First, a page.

Improved acoustic measurement has been fundamental to advances in the speech and hearing sciences. Accurate characterization of the electroacoustic performance of hearing aids is basic to understanding the relation between human performance and hearing aid design. Definition of the speech signal is fundamental to understanding the relation between speech perception and the acoustics of speech. Unfortunately, presently available measurement techniques and tools fail to meet the needs of today's researchers and clinicians. For example, systems to measure the electroacoustic performance of hearing aids were designed for quality control purposes with conventional hearing aids, and they fail to predict how hearing aids perform when worn by real listeners in everyday life. One reason is that many modern hearing aids are specifically designed to alter their performance when the input signal changes. Performance under restricted test conditions is therefore a poor predictor of performance under the wider range of listening conditions encountered in daily living. In order to address this situation, we have initiated a multiyear project to develop advanced hearing aid testing systems.
Research is also currently underway to verify modeling processes that we have developed for hearing aid applications and to develop measures of audio distortion that are closely related to listeners' perceptions of sound quality.
Aspects of this research have been supported by the ORTC, NSERC, Starkey Labs, Etymonic Design Incorporated. (EDI) and the Canadian Foundation for Innovation.
Recent advances in hearing aid technology have permitted the performance delivered by an individual's hearing aid to be much more closely matched to the desired amplification characteristics. Such advancements have made the development and refinement of clinical protocols for hearing aid selection more important than ever. At the same time, advances in hearing aid design have increased the range of electroacoustic variables that must be specified in a hearing aid prescription. Much of the work undertaken in our Child Amplification Laboratory and our Amplification Systems Laboratory have been directed towards refinement of the hearing aid selection and fitting process.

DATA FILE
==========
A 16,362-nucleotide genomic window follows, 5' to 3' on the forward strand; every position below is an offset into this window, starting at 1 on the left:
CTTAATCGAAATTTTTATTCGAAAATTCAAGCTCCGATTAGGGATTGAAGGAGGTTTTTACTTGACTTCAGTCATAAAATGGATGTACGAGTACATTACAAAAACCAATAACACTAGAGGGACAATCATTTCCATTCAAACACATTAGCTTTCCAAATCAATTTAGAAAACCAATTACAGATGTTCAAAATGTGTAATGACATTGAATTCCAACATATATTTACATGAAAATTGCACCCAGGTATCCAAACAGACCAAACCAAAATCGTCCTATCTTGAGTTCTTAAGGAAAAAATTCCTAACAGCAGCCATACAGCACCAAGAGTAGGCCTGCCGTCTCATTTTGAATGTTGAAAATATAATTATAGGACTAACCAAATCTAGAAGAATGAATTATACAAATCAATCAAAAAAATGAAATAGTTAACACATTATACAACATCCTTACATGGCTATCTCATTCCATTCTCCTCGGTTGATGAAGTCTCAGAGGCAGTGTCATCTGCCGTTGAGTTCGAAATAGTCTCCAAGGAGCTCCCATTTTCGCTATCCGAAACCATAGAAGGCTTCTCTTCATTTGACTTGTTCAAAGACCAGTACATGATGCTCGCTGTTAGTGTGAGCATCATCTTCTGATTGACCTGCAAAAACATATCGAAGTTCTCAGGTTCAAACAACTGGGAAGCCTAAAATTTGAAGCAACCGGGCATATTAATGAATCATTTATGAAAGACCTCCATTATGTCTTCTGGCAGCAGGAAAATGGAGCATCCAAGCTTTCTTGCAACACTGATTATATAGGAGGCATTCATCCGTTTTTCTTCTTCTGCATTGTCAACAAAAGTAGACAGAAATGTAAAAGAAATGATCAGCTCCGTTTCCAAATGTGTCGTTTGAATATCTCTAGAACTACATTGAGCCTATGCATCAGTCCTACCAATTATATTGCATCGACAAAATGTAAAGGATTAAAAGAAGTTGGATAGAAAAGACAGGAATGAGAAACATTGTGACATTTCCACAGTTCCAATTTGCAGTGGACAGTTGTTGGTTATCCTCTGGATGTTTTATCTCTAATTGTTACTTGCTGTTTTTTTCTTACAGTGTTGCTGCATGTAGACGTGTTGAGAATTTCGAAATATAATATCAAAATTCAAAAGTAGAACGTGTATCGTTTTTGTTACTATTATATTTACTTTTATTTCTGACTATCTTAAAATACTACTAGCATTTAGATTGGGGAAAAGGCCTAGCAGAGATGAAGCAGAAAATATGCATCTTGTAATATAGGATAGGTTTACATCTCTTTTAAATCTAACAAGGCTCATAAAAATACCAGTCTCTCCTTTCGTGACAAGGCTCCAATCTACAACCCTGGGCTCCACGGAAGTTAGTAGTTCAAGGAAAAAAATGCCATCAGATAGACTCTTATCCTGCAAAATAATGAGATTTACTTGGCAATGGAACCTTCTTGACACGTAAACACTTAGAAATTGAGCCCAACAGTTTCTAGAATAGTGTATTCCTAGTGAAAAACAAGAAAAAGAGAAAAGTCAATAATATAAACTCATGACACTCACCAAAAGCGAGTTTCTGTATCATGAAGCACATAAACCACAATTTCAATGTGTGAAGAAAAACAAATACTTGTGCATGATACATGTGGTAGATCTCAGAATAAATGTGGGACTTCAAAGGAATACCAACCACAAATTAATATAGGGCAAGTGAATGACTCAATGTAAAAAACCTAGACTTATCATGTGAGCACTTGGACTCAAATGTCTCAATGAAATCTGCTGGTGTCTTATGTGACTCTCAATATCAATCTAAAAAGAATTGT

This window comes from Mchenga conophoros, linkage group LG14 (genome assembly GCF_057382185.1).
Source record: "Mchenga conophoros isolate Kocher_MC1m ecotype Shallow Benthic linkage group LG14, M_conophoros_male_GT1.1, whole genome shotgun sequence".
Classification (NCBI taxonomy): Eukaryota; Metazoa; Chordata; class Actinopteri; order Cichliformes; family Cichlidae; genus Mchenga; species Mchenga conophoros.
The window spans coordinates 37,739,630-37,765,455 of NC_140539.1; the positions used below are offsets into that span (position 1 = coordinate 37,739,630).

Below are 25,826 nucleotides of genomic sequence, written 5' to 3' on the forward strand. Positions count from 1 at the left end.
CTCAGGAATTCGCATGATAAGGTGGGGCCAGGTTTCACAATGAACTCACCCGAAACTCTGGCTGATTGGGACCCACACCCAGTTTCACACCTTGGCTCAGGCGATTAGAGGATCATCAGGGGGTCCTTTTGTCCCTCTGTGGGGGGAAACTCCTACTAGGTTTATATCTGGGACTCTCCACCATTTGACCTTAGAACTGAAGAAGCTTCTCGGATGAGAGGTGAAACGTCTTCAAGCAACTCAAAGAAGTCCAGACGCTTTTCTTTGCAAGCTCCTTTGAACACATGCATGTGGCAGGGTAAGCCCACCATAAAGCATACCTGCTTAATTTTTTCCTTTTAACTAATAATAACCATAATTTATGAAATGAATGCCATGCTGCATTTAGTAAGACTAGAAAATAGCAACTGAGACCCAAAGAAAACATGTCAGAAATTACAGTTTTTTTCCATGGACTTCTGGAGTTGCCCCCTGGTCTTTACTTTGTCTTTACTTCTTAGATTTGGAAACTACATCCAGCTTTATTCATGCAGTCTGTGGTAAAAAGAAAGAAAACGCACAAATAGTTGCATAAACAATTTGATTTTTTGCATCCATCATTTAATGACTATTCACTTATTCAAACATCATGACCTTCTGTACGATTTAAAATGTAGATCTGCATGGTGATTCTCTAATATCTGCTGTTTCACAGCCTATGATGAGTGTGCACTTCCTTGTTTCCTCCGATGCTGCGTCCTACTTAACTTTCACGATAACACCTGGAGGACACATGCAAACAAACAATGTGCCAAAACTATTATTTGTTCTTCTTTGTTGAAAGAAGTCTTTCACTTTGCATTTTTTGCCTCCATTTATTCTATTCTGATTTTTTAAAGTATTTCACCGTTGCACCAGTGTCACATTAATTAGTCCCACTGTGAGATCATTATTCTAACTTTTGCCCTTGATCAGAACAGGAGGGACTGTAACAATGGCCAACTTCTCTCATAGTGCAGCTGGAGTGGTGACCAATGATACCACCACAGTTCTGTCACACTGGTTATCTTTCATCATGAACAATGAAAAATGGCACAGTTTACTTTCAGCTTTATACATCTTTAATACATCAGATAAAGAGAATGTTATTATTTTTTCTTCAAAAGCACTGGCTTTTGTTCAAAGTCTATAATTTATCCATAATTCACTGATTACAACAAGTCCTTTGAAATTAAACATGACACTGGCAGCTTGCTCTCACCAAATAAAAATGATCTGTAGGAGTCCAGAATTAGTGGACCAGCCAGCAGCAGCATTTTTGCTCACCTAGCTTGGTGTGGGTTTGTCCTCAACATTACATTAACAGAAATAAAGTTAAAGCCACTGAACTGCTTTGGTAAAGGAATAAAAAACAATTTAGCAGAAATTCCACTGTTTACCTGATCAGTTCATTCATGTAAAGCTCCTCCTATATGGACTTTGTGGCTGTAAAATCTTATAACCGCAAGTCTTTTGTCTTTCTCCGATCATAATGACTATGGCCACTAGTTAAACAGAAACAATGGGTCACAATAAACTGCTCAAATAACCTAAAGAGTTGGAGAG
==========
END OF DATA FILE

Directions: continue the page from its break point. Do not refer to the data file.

Research has focused on ways to improve the process of: assessing candidates for a hearing aid; developing hearing aid prescriptions; communicating details of the desired hearing aid specification between audiologist, manufacturer and hearing aid dispenser; and assessing the adequacy of the hearing instrument ultimately provided, in meeting the needs of the intended hearing aid user.
This work has involved a series of studies to identify sources of error and variation in this process, to devise clinically-feasible protocols to reduce and eliminate such errors, and to systematize and expedite the process. The work has resulted in a series of methodological and evaluation reports.
In order to facilitate the application of methods developed at HHCRU, we have developed the Desired Sensation Level (DSL) computer software packages. Version 3.1 of the DSL software has been implemented in DOS and MacIntosh formats, and facilitates the selection and fitting of linear gain instruments (Seewald, et al., 1993). The DSL 3.1 software has received wide acclaim; a recent review rated DSL as "excellent in every aspect of review from program design to user interface to customer support" and the "most frequently used software program in our audiology clinic, after our word processing and hearing aid management software" (Ear & Hearing, 1995, p. 239).
Recently, we have extended the DSL approach to the selection and fitting of wide-dynamic-range compression (WDRC) hearing aids, which are now widely available. Our theoretical approach to such fittings was described in a recent series of reports (Cornelisse et al., 1994; 1995). This approach, called DSL[i/o], is suitable for use with either linear gain or WDRC instruments, and has been implemented as a Windows-compatible software package. The most recent version, DSL v4.1 for Windows, was released in April, 1997 (Seewald et al, 1997).
DSL software has been implemented on the Audioscan RM500 real ear measurement/hearing aid analyser. Frye Electronics has developed a software based link between the Fonix 6500 and DSL v4.1, and will soon release a DSL implementation in their FP-40 real ear/hearing aid analyser. Several manufacturers of hearing instruments have also implemented DSL into their programmable systems.
Aspects of this project have been supported by a variety of sources, including Audio Scan/Etymonic Design Incorporated, the Ontario Rehabilitation Technology Consortium (ORTC), the Ontario Ministry of Health, PHONAK, Starkey Labs Canada and Unitron Industries Ltd.